Lethbridge Herald, The (Newspaper) - December 13, 1974, Lethbridge, Alberta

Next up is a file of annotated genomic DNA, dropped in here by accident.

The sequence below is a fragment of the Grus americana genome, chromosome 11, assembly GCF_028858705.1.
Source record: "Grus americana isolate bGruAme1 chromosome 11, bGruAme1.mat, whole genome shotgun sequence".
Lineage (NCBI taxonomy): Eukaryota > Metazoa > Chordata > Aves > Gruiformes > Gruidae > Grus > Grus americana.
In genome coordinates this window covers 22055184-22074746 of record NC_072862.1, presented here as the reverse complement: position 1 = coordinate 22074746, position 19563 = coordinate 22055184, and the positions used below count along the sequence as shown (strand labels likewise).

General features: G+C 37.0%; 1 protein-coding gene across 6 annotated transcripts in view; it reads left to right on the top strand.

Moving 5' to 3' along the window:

4 THE LETHBRIDQE HERALD Friday, December 13, 1974 EDITORIALS It's all there is No industry has such reserves for statistical confusion proven, probable, potential, in place or recoverable as the petroleum industry. Very few certainties exist about petroleum reserves. Industry is accused of underestimating them to suit its own purposes. The United States Geological Survey is being accused, both from within and from without its organization, of over estimating reserves by an amazing rule of thumb approach. The Canadian Society of Petroleum Geologists estimates reserves of which it is 90 per cent certain, at the low end of the scale, and those of which it is only 10 per cent certain, at the high end of the scale, thus bracketing a wide range of possibilities. The fact is that no one knows how much oil, in whatever state, remains un- derground and the quantities cited in any instance depend on the method of ex- trapolation and the data used. This is one area of confusion. Another one involves terminology. Quantities of oil or gas, for that matter may be stated in terms of proven reserves or in terms of those which probably exist and these, in turn, can be stated in quantities in place, meaning the total amount, or in quan- tities which are recoverable. And the quantities which are thought of as recoverable can be stated in at least two ways, those which are recoverable in terms of today's technology and economics and those which may be recovered with tomorrow's technology and tomorrow's price for oil. All of this leaves a wide latitude for op- timism or pessimism in any instance for any purpose by any one person or organization. This leads to much public confusion in trying to resolve conflicting claims and contradictory testimony in order to arrive at' a wise use of this resource. However, one certainty does exist in regard to oil reserves underground. No more are being created, since the geological time span necessary for such a process is too long to have any applica- tion to today's civilization. The amount that does exist, whatever it amounts to in billions of barrels, is all there is. And it must not be wasted. And the world cannot wait until it is gone to start look- ing seriously for substitute energy sources. Questioning counselling Whatever the separate school trustees decide to do about closed or open meeting discussion of the need for special school counsellors they can scarcely avoid a fairly full disclosure of the substance of their deliberations now that the public's interest has been aroused. The counsellors also will ob- viously be quite concerned to be kept in the picture, if not to get right into it. Any hint that an established specialty in the education industry might be con- sidered expendable is intriguing. The public is not accustomed to the elimina- tion of specialists in the school systems any more than in the civil service; accretion is what has become the familiar pattern. It comes as a bit of a surprise that the counselling specialty should be questioned. Nothing has been so widely accepted in recent times as counselling. Once a function of the clergy and of the friendly neighbor it has now become a profession in its own right. Counsellors are in private practice, in public service, in hospitals, in factories, and just about everywhere there are people. For them to be in the schools seems natural. As in any other profession, there are some counsellors who probably do not do a good job. Mechanisms are needed for weeding out the incompetents. The increasing difficulty of making the mechanisms work as a consequence of union protection is a worrisome thing. But this is not something likely to engage public attention; the doubt cast on the necessity of having special counsellors does warrant notice. The preliminary discussion of the sub- ject does not seem to indicate doubt of the need for counselling. On the contrary, the comments of the trustees appear to suggest there is an increasing need for counselling. That teachers might assume the counselling role when, as a whole, they have been steadily retreating from the acceptance of extra responsibilities such as lunchroom supervision, seems highly questionable. Unless something different from this emerges in future discussion, therefore, the public's interest will have been aroused for nought. THE CASSEROLE James Reston, the New York Times com- mentator, writing about Prime Minister Trudeau's visit to Washington observed, "The way things are going, Canada and the rest of the hemisphere may be more impor- tant to the future of the United States than anybody else, but he (Trudeau) ended up on the back pages, and having a sense of humor and a sense of history, he pretended he didn't mind." treatment for their health problems. Relatives, and even physicians, he claims, are far too quick to attribute health defects to old age, and not bother to treat them as they would if they occurred in younger patients The seven per cent of Albertans who are 65 or older receive 28 per cent of the care provided in active treatment hospitals. Ac- cording to Dr. J. Graham Clarkson, consul- tant to several provincial health departments, this could be reduced very con- siderably if the elderly were given normal Anyone who thinks telephone service is too costly might ponder a new installation that will extend Bell Canada services to natives north of the 51st parallel. The exten- sion will cost which works out to per person served. The cost is to be split equally between Bell and the Ontario government, which really means Jhe tax- payer. That's who finances Ontario, and un- doubtedly Bell will promptly pass its share along to the consumer, who is that same tax- payer. ERIC NICOL Spreading the Christmas spirits Harvard nutritionist Jean Mayer says Americans could feed millions of starving people by limiting themselves to one drink at cocktail parties. Most alcohol is made from grain, and Mayer says Americans drink enough beer and cocktails each year to feed 40 to 50 million people. (News item) A couple of weeks after the above item appeared in the newspaper, Fred and Vera dropped in to our house for their annual pre- Christmas visit. Fred is a great one for house-crawling, around Christmas. House-crawling is like pub-crawling only cheaper. Fred likes to plump himself down in the most comfortable chair beside the fire, and rub his hands together festively, his nose twinkling with bonhomie and free booze. Vera sits on the hard chair, and watches Fred. She does not appear to watch him as part of the joy of Christmas. She just stares at him, much like a farmer staring at a river that is approaching flood level. "Well, I said, knowing that Vera didn't indulge, "what can I get you to "Oh, anything's said Fred. Fred always says "Oh, anything's okay." That way he prompts the host to list his stock, and Fred, later in the evening, has a pretty shrewd idea of whether he has drunk the place dry. I said. '.'What about a Bangladesh Fred's eyes became wary. He is a scotch and water man, and I know it, and he knows I know it. He said: "What's a Bangladesh "Prune juice with a dash of fruit salts. Great for clearing the road block." "Ha, said Fred. "I'll have a scotch and water." I said incredulously. "You could swallow a drink that contains alcohol made from grain that would otherwise feed fifty million of the world's starving "I didn't ask you to make it a Fred said. Vera emitted a sniff charged with meaning, rasping: "He's already knocked off Africa. Now he's working on Asia." Fred shot her a glance that did not stint on communication. "I'll take a he said. "I've stopped buying I said. "Beer too is made from the malt that represents un- told lives saved from suffering." "Right snapped Fred. "Wouldn't it be a grand thing if all we North Americans gave up alcoholic drinks for Christmas, the grain saved going to the needy nations? What could be more in the spirit of the "You're sick." Fred had begun to pale visibly. "Nobody can face Christmas without the cup that cheers. Next you'll be saying we should celebrate New Year's with soda pop." "A great I said. "Fewer deaths for drinking drivers, in our part of the world. The staff of life for the hungry elsewhere." "I'll drink to said Vera. "Do you have any pleaded Fred. "Even in Bangladesh they don't eat cactus." "Sorry, I said. "All I can offer you is a glass of Tong." "You mean Tang." "No, Tong. It's made from mandarin oranges." Fred and Vera left, shortly after. One thing you have to give Fred: he knows when he's had enough. "Get up Henry... you'll be late for work-to-rule." Today's ultra secrets By William Saf ire, New York Times commentator WASHINGTON British actor Leslie Howard, whom generations of Americans remember as the gentle Ashley Wilkes in Gone With The Wind, boarded an aircraft early in the Second World War on a secret mission. The Ger- mans knew about it and shot down the unarmed plane. The British knew beforehand that the Germans knew, but to protect the secret of how they knew, British intelligence let the plane go down and the ac- tor die. On another occasion, Field Marshall Goering's Luftwaffe targeted the city of Coventry for saturation bombing, to show Britons the horror of continued resistance. Winston Churchill was told of the plan in time to have been able to evacuate Coventry; to protect the secret of how he knew, he chose to allow the name of Coventry to become syn- onymous with destruction. The secret that had to be protected at all costs was "The Ultra disclosed after 35 years in a book by Frederick Winterbotham, now 76, who had been an RAF intelligence officer. The secret was this, the British had cracked the seemingly un- breakable code of the Nazi high command, and were able to read their opponent's top- level messages throughout the war. The other night, the veterans of the office of strategic services predecessor to the CIA gathered in Washington to present the William Donovan award to export import bank chairman William J. Casey, who had been the American chief of secret intelligence in Europe during the Second World War. The room was fill- ed with aging, fairly successful men fellows-well-met who had led spying or resistance operations in a war against an undoubted enemy when they were young and daring. Casey told how information gathered by Ultra which not even the OSS knew about at the time was used to help protect Allied forces in the in- vasion of Europe. German General Von Rundstedt believed that "Overlord" the Allied in- vasions of Europe would be launched at Calais, across the narrowest part of the English Channel; General Rommel disagreed, predicting it would come in Normandy. Rommel was right but even after the Normandy landings took place on D-Day, Hitler would not commit all available forces to smashing the allied beachhead. That was because of a giant deception by the Allies, which had the Germans believing that the Normandy landing was a mere diversion, and that 30 divisions of Allied troops which never existed were poised to strike at Calais as soon as German Panzer divisions there moved south to Normandy. When Ultra intercepts showed that Hitler was torn between Von Rundstedt and Rommel, allied intelligence was told by Eisenhower and Churchill to redouble the flow of false information backing up the deluded Von Runstedt's belief. They did; Hitler would not send reserves to Rommel; the Allied beachhead was not driven back into the sea. Think of it- the Germans had stolen the plans for D- Day, and even alter the landings began, would not act on their information, because allied intelligence had con- vinced them that the stolen secret and even what their eyes were telling them was not to be believed Breathtaking stuff. Master- ful deceit. And the ruthless decisions ot Churchill to let men and cities die rather than expose the secret was justified in history. But the alternatives faced at the time by Churchill, F.D.R. and the handful of men making the decisions to protect the secret, must have seared their souls. A long generation later, we are still making what we now call without the drama, certainly without the heroics, and without the courage to explore the con- scious choices we are being forced to make. We have chosen to throw millions of men and women out of work so that inflation can be curbed and our economy brought back from the brink, and we must now choose whether to adopt the official democratic line of ab- solute economic dictatorship. We have chosen to throw more than a hundred billion dollars over the next decade into the direct purchase of nuclear arms, which we call limiting the arms race, because we hope that any agreement to race shoulder to shoulder with neither side leading will ensure human survival. We have chosen to try to feed starving millions without demanding stringent popula- tion control, salving our con- sciences today but probably causing 10 times the starva- tion in the coming generation. In today's world, Coventrys still have to be sacrificed, but we shut our eyes to the life and death consequences ot the choices we make. We kill collective bargain- ing in the name of stability, we finance an arms race in the name of equality, and we induce starvation in the name of humanity. But these are decisions being made in peacetime must we treat them now as "ultra Overtures from a minority By Carl Rowan, syndicated commentator WASHINGTON When I first visited "Southern Rhodesia" almost 19 years ago, I thought this bit of southern Africa to be as close to paradise as any place I had ever seen. Small wonder, I thought in later years, that a mere 000 Rhodesian white settlers would try to seize it as their own, claiming the most gorgeously temperate areas for their residences, the most productive farmlands for growing their tobaccos and other products. Even as they used the most draconian police powers to reduce 4.5 million Africans to serfdom. Maybe the British would give up the mosquito ridden bogs of West Africa, I thought, and the Belgians under duress might even relinguish the copper rich slopes of the Congo, but Salisbury is too beautiful, the rest of Rhodesia too delightful, for the Europeans ever to let Africans rule here except after the pain of terrible bloodshed. Then I visited South Africa just over four years ago, and I saw something more of the incredible beauty, the fan- tastic climate, the mind boggling wealth (diamonds, uranium, etc.) of the southern end of that remarkable con- tinent. I saw first hand the police-state apparatus which whites in South Africa had built up to keep tabs on 13 million blacks, 000 Indians, two million coloreds all to make sure that whites would always rule this bit of nature's magic. This southern tip of Africa is still an area of potential crisis rivaling the Middle East. Apartheid in South Africa, brutal repression by the white minority in Rhodesia, are still depressing realities. But things are stirr- ing in this veritable Garden of Eden a lot sooner than I ever dreamed possible. Meetings are underway in Lusaka, Zambia Rhodesia" when I first visited which could soon produce the incredible result of black majority rule in Rhodesia, where the white breakaway government of Ian Smith has heretofore seemed unbendable. Prime Minister John Vorster and other South Africans have been in secret negotiations with black leaders of the Ivory Coast and Zambia, seeking to arrange a sort of "detente" between whites and blacks on the southern end of the continent. The South Africans have been saying that Lee Elder playing golf and Arthur Ashe playing tennis and maybe even jour- nalist Carl Rowan moving about the country unimpeded must be taken as a sign that apartheid can give way to the new times. What does it all mean? Man is too selfish a creature to surrender the beauty I saw in Salisbury, the splendor and riches I saw in Johannesburg and Cape Town, out of any sudden sense of right- eousness. So why these over- tures by these white minorities? Tiny, smirked at Portugal has a lot to do with it. When Portugal conceded it could not go on fighting a bankrupting, devastating war against guerrillas in Angola and Mozambique, the message was clear to Vorster Co. in Pretoria and Smith Colleagues, in Salisbury: they could come to terms early with black Africans, or they could engage in a generation or two of warfare which would estrange them from much of the white world and expose their children and grandchildren to ultimate calamity. A lot of people enjoying the delights of Rhodesia, the sweet life of Durban, might say: "To hell with our grandchildren; let them fight for themselves." So a measure of praise may be due John Vorster and Ian Smith if they really have seen the light, if they really have decided that only the vultures can benefit from a generation of human slaughter. The southern end of Africa is big enough, and beautiful enough, and rich enough, for many millions of blacks and whites to live there in splen- dor given a n.easure of equality, of trust, of mutual respect. Could that be in the cards in my lifetime? It is almost beyond belief, but a beautiful prospect, nonetheless. Letters Incorrect impression This letter is to correct an impression left with readers as a result of a letter by Professor W. B. Lambert which appeared in The Herald Dec. 7. Professor Lambert was concerned about CIC ac- tivity with respect to opening up the meetings of the Univer- sity of Lethbridge board of governors to public scrutiny. He mentioned that Mr. John Andrusiak spoke as a member of the Committee for an Independent Canada on this issue. Professor Lambert's remarks about the CIC have given us some concern. At no time has the executive board of the Lethbridge chapter of the Committee for an Independent Canada authoriz- ed Mr. Andrusiak to speak on its behalf on this issue. In fact, the Lethbridge chapter has taken no stand on the open board of governors meetings issue. We are concerned with national issues involving the survival of our country and this issue is not one of them. We have checked our membership records and there is no Mr. John Andrusiak listed as a member of the CIC. It is therefore suggested that Mr. Andrusiak was acting on his own behalf consistent with his own per- sonal definition of what democracy and the university means. It is true that Mr. Andrusiak approached the Lethbridge chapter with the idea of forming a CIC club on the university campus but he was not able to do so and he long ago ceased activity. His job then was strictly one of organizing, with no policy responsibilities whatsoever. The CIC, in its fight for national survival, must take a certain amount of criticism but we do not expect to be criticized for what we have not done. ROGER RICKWOOD Chairman Lethbridge CIC White Australia Policy I noticed some very mis- leading information in a casserole item, (The Herald, Dec. There was absolutely no connection between drop- ping the WAP and Australia's needing Asian labor. Australian industry has been seriously short of manpower for several decades although the shortage in 1974 is no longer acute and is perhaps non existent. The WAP was introduced over a century ago for pragmatic reasons. In recent times the policy has been a source of shame for most Australians and the abolition has been long overdue. The Whitlam government recently withdrew the policy, with the backing of almost every Australian citizen and I repeat, the White Australia Policy was abolish- ed for no necessity of Asian labor but merely as a matter of principle. DENNIS CONNOLLY Lethbridge Zorba was no saint I disagreed with Ms. Van Luven's review of Zorba in part when she overlooked the fact that the sound, though seemingly loud to her ears, was consistent with the recorded insert and one had to listen intently to realize that it was a recording. Also, she didn't say anything about the set design and the use of the stage. However, that is past history. I wasn't going to say anything until I read the letter (The Herald Dec. 9) relating Zorba to a spiritual ex- perience. I can't let that one go by. The character of Zorba, to me was a 'devil may care' and novel individual, but to say that Zorba was a saint and one who "touched the hem of God" made me cough through my Christmas shortbread and milk. Zorba was a loose, live today... die tomorrow person who romped in bed with every promiscuous woman who swallowed his line of guff. I am repulsed with the idea that he is a saint and his actions are given the blessings of above. IAN G. MANDIN Lethbridge Pincher Creek arena Regarding The Herald arti- cle Dec. 9, on the town of Pincher Creek, I feel obliged to make some clarifications. While it is true that the town is undertaking the renovation of the arena for the upcoming winter games, it will be foreign to the truth to take the credit for the work. This pro- ject could not have been done without the help of Coun- cillors Robert Neish, Roland Cote, and the town superintendent, Joe Malanchuk. Also included is the co operation received from Shell Canada Ltd. both at the management level, and the personal participation of many employees Indeed, there are many persons involved. We are thankful to Moon Construc- tion, who believe, with us, that by hook or by crook, we will have the project com- pletely finished by games time. JUAN J. TERAN Mayor Town of Pincher Creek Solar energy research I am very much concerned about the direction this country is taking in respect to oil and conservation. Our national and provincial leaders seem to be haggling over who will subsidize the oil companies the most, for more of that black pollutant that the companies will then use to blackmail our leaders in order to get more subsidies. Considering all the damage done to our soil by the excava- tion of coal and oil, causing all sorts of problems with air and water pollution not to men- tion the health hazards to mankind, animals and birds, including all of nature, I think it's about time we started searching for a new energy, namely solar energy. It is already used on a small scale in various ways and all that is needed is to re direct our will and our money, to expand this inexhaustible and clean energy on a national scale. I know this will take some time, but we have to begin to ex- tricate ourselves from the clutches of the polluting oil and coal companies sometime. Most of the problems that we have today would simply disappear if we had solar energy now. These oil people who always bring up patriotism when they want to use someone for their own profit, could really do something patriotic for this country if they would divert their huge profits into making solar energy a reality and clean up our environment. M. BILLECK Coaldale The Lethbridge Herald 504 7th St. S. Letlibrldoe. Alberta LETHBRICMSE HERALD CO. LTD Proprietor! and f Second CtoM Mall Registration No. 0012 CLEO MOWERS, Editor and PublWwr DON H. PILLING Managing Editor DONALD R DORAM General Manager ROY F. MILES Adverting Manager DOUGLAS K. WALKER Edttor ROBERT M. FENTON Circulation Manager KENNETH E. BARNETT BueMeM Manager "THE HERALD SERVES THE SOUTH"